It is taking longer to restore our international business due to the complexity of clearance systems and business processes,” he said. “We are now focused on finalizing the restoration of certain key customer specific, specialized solutions and systems in time for the peak season. While significant progress has been made on restoration of our operations and IT systems, TNT revenues, volumes and profits remained below pre-attack levels. As we look ahead to the remainder of FY18, we expect to experience ongoing but diminishing financial impacts from the cyberattack in the form of lower revenues and higher investments to further improve and strengthen our IT infrastructure.”

FedEx Executive Vice President, FedEx Information Services and CIO Rob Carter said on the call that the FedEx global IT teams have been working to rebuild the TNT technical environment to be more resilient.

“As a result, the TNT security posture is much improved,” he explained. “Leveraging every available resource, we have restored the TNT systems to a near normal state with virtually all critical systems up and available.We are now focused on the restoration of certain key customer specific solutions and systems. We expect these IT capabilities to be restored by the end of September, enabling business as usual operations with full capabilities across all customer segments. At the time of the attack, there was already work underway to replace TNT legacy systems with FedEx technology. In the wake of the attack these efforts been accelerated. We’ve hardened all of TNT servers and workstations, introduced additional network security controls, rebuilt active directory and have started enhancing the segmentation of the TNT network.”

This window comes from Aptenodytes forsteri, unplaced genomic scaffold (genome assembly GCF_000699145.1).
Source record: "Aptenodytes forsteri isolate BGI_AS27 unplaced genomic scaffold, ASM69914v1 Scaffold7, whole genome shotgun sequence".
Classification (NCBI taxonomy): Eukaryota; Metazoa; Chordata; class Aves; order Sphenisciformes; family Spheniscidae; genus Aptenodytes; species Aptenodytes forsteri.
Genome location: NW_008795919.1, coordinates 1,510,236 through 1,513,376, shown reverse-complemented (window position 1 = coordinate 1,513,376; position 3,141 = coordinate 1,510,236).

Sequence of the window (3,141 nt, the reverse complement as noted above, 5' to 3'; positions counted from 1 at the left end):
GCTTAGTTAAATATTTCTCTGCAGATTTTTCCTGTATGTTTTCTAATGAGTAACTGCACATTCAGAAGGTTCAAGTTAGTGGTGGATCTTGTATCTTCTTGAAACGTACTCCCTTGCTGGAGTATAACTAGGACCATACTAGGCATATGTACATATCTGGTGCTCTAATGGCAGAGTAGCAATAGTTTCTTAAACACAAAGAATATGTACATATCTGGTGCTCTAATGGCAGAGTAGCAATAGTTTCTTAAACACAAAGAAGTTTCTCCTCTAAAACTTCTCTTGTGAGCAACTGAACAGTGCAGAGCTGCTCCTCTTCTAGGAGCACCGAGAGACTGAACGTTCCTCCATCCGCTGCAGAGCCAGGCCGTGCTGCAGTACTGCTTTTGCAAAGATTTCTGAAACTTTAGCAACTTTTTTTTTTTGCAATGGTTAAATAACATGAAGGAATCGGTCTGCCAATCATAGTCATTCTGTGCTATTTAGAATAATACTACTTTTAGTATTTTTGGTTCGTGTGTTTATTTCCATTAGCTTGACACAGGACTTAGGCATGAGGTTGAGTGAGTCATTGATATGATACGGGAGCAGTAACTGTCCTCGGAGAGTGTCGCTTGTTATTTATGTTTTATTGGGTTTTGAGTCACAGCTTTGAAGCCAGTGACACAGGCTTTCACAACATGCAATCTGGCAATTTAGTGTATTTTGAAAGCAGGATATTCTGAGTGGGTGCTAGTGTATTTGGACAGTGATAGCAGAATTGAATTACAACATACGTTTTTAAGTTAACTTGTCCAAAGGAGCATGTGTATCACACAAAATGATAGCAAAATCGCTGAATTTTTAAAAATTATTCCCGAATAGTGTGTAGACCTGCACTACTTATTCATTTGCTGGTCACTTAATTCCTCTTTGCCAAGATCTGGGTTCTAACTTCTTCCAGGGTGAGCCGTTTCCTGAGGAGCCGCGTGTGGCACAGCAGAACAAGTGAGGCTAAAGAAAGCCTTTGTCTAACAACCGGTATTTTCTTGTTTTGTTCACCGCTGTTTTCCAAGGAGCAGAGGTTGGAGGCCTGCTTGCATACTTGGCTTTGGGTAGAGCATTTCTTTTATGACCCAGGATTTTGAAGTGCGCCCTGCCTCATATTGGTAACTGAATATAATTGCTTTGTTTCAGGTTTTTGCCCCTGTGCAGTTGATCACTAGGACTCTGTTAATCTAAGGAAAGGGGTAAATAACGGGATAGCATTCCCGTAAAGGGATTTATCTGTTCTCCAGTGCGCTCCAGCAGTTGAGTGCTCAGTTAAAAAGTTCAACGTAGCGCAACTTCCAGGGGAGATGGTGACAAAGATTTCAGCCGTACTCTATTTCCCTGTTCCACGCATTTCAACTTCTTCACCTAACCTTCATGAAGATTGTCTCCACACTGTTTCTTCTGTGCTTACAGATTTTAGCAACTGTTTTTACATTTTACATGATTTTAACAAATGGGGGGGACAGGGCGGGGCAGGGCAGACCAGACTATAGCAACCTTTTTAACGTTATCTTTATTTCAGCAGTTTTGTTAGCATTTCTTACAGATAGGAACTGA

On the economic front, Raj Subramaniam, FedEx Executive Vice President and Chief Marketing and Communications Officer, said that FedEx continues to see moderate growth in the global economy.

He observed that the FedEx calendar year 2017 U.S. forecast is mostly unchanged and reflects solid consumer spending and a rebound in industrial activity. On the international side he said recovery and capital spending is supporting higher global GDP growth and driving the best trade volume growth since 2011.

As for peak season, specifically on the pricing side, he said that FedEx is taking a “surgical” approach to how it manages peak surcharges in the form of oversized packages and pricing programs for the small number of large retail and e-tail customers that drive the surge in peak deliveries.

“FedEx will not apply holiday season surcharges except for packages that are oversized and authorized are require additional handling,” he said. The pricing programs for large customers are designed to provide incremental capacity during peak, while including some protection for FedEx if they come in below volume projections. By focusing on these two areas and applying the peak oversized package surcharge during the entire peak season, we expect to capture incremental revenue. Our approach properly aligns revenue with our incremental peak investments without burdening our millions of loyal small business customers with the holiday delivery residential surcharge. We are beginning a national marketing and sales campaign to ensure customers are aware of our peak pricing and we expect profitable volume gain and brand loyalty benefits.”

While the primary focus of the FedEx call centered in the cyberattack, on the TNT book of business, Jerry Hempstead, president of Hempstead Consulting, said that the good news is that the attack rendered many TNT systems useless and not worth salvaging and will speed up the process to migrate customers onto FedEx platforms now rather than later.

“Unsaid on the call was the damage done to customer relationships when customers were forced to scramble and convert their business to UPS or DHL because TNT systems were down,” he said. “These customers are not going to be in a hurry to now convert back to FedEx unless they are given a major financial incentive to do so. Some may never return. People are just not going to flip back because FedEx now says everything is back to ‘almost’ pre-attack levels. The ‘almost’ word was used so many times on the call it should leave one wondering what exactly that means, and it appears FedEx IT is still writing programs to get specific customers back on board with a seamless processes.

FedEx has deep pockets and will weather this but I suspect there are some in Memphis who might now regret the TNT acquisition. FedEx is going to have to put their selling shoes on for the next few quarters to bolster at least the top line.” - 24/7 Support including Chat